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dc.contributor.authorMurray, Drewen_US
dc.date.accessioned2011-09-08T16:16:45Z
dc.date.available2011-09-08T16:16:45Z
dc.date.issued2011-05-02
dc.identifier.urihttp://hdl.handle.net/1853/40880
dc.descriptionSubmitted to Dr. Catherine L. Ross in accordance with the requirement by the School of City and Regional Planning, Georgia Institute of Technology – Atlanta, GA.en_US
dc.description.abstractWe face many issues today. In an ever-flattening global landscape, emerging opportunities are as bountiful as new challenges. Among these are health, energy, economy, equity, mobility, equality, and sustainability. Virtually every twenty-first century issue overlaps with other perplexities, though not always noticeable on the surface. Personal mobility is as inter-connected through each modern challenge as is its physical origins and destinations. Human activity no longer limits movement within political-jurisdictions whether local or national. As political systems endure, they must participate globally by developing infrastructure systems which build functionality. Regardless of whether encouragement to participate is competitive or cooperative, current transportation systems desperately need to be improved to accommodate modern mobility needs. America is behind in this regard – that is relative to its importance in the global arena. The European Union and Eastern Asia are leading the world in creating mobility systems that will be sustainable for the emerging era (Contant and Leone de Nie, 2009). Additionally, both have an advantage in political structures which accommodate comprehensive thinking over local individualism (Faludi, 2009). This is a serious challenge for the United States with outdated infrastructure that is either over-capacity or no longer relevant. Vulnerable to the volatility of oil prices, America’s system also accounts for weekly congestion costs in the billions due to wasted gasoline and lost productivity hours (American Public Works Association, 2009). With a system that is unsustainable and already losing functionality, one would think that infrastructure investment would be eminent. Unfortunately, few people are aware of the implications that this current dilemma actually represents beyond personal convenience. America needs a transportation system that works and a significant part of that framework will consist of a comprehensive passenger rail network which will connect all urban centers providing equitable access, efficient mobility, energy independence and economic freedom. Many current proposals to introduce passenger rail back into the American mainstream will not be sustainable over time. Many current plans propose reusing bicentennially dated track networks to save on capital costs; but are these approaches wise since many station locations may occupy large cities of the past which are no longer considered globally significant today? Many historic urban centers yesterday are small towns today and the potential economic development outcomes do not address the needs of where people live today and where they will need to travel tomorrow.en_US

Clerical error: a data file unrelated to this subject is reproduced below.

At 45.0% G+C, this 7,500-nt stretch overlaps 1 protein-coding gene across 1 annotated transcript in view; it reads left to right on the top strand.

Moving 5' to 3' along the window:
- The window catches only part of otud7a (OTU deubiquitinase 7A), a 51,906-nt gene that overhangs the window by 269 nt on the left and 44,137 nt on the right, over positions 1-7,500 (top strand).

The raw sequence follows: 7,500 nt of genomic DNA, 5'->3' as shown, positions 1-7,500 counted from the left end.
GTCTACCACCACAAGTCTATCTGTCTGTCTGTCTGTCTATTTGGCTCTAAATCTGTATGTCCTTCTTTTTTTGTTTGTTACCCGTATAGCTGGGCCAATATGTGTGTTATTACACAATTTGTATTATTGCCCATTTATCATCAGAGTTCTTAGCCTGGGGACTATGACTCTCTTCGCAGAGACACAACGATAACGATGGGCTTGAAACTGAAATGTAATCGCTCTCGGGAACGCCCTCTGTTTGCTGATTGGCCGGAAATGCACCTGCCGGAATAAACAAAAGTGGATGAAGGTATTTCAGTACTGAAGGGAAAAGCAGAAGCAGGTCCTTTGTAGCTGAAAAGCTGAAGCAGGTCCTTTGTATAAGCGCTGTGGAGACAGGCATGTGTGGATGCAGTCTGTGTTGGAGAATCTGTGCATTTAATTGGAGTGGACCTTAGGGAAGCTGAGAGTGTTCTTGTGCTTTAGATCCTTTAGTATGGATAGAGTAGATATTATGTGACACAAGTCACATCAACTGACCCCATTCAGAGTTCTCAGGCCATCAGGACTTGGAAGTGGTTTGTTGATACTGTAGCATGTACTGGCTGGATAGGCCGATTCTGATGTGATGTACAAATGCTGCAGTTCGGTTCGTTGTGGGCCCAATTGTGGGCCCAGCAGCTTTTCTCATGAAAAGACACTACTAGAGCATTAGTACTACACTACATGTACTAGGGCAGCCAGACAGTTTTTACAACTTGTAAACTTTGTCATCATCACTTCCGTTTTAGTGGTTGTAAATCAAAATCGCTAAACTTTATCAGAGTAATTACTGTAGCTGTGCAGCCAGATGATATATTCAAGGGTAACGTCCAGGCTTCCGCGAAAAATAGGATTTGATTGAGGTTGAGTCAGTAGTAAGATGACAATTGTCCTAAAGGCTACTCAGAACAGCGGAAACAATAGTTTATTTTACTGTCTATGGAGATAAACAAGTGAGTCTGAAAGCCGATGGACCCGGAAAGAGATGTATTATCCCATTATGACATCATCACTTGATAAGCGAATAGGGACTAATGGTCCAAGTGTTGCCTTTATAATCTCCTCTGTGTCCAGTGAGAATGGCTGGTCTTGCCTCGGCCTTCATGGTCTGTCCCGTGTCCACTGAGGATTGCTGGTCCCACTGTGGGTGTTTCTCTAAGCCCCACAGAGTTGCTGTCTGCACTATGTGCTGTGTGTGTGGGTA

dc.language.isoen_USen_US
dc.publisherGeorgia Institute of Technologyen_US
dc.subjectPersonal mobilityen_US
dc.subjectPassenger rail networksen_US
dc.subjectPiedmont-Atlantic Megaregionen_US
dc.subjectCity ranking criteriaen_US
dc.subjectCorridor city station location decisionsen_US
dc.titleCreating a Passenger Rail Network for the Piedmont-Atlantic Megaregion Using City Ranking Criteriaen_US
dc.typeMasters Projecten_US
dc.contributor.corporatenameGeorgia Institute of Technology. School of City and Regional Planningen_US


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